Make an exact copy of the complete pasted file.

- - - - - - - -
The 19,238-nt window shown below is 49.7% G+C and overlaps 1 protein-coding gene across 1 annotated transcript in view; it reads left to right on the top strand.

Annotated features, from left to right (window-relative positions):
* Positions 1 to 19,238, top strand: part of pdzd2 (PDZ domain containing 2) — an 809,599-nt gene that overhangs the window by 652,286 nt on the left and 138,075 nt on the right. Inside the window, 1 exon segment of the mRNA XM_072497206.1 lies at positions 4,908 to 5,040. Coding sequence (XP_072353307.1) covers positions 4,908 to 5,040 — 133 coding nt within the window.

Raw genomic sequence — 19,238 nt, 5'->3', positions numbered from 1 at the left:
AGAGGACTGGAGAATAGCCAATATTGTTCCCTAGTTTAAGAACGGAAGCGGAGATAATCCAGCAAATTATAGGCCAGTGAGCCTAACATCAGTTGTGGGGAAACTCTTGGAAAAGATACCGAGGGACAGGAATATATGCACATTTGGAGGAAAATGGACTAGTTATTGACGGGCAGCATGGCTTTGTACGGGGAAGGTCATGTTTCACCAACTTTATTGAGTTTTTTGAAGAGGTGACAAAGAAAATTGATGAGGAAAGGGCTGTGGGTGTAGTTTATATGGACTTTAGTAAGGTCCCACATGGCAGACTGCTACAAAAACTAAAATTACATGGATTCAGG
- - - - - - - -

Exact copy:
The 19,238-nt window shown below is 49.7% G+C and overlaps 1 protein-coding gene across 1 annotated transcript in view; it reads left to right on the top strand.

Annotated features, from left to right (window-relative positions):
* Positions 1 to 19,238, top strand: part of pdzd2 (PDZ domain containing 2) — an 809,599-nt gene that overhangs the window by 652,286 nt on the left and 138,075 nt on the right. Inside the window, 1 exon segment of the mRNA XM_072497206.1 lies at positions 4,908 to 5,040. Coding sequence (XP_072353307.1) covers positions 4,908 to 5,040 — 133 coding nt within the window.

Raw genomic sequence — 19,238 nt, 5'->3', positions numbered from 1 at the left:
AGAGGACTGGAGAATAGCCAATATTGTTCCCTAGTTTAAGAACGGAAGCGGAGATAATCCAGCAAATTATAGGCCAGTGAGCCTAACATCAGTTGTGGGGAAACTCTTGGAAAAGATACCGAGGGACAGGAATATATGCACATTTGGAGGAAAATGGACTAGTTATTGACGGGCAGCATGGCTTTGTACGGGGAAGGTCATGTTTCACCAACTTTATTGAGTTTTTTGAAGAGGTGACAAAGAAAATTGATGAGGAAAGGGCTGTGGGTGTAGTTTATATGGACTTTAGTAAGGTCCCACATGGCAGACTGCTACAAAAACTAAAATTACATGGATTCAGG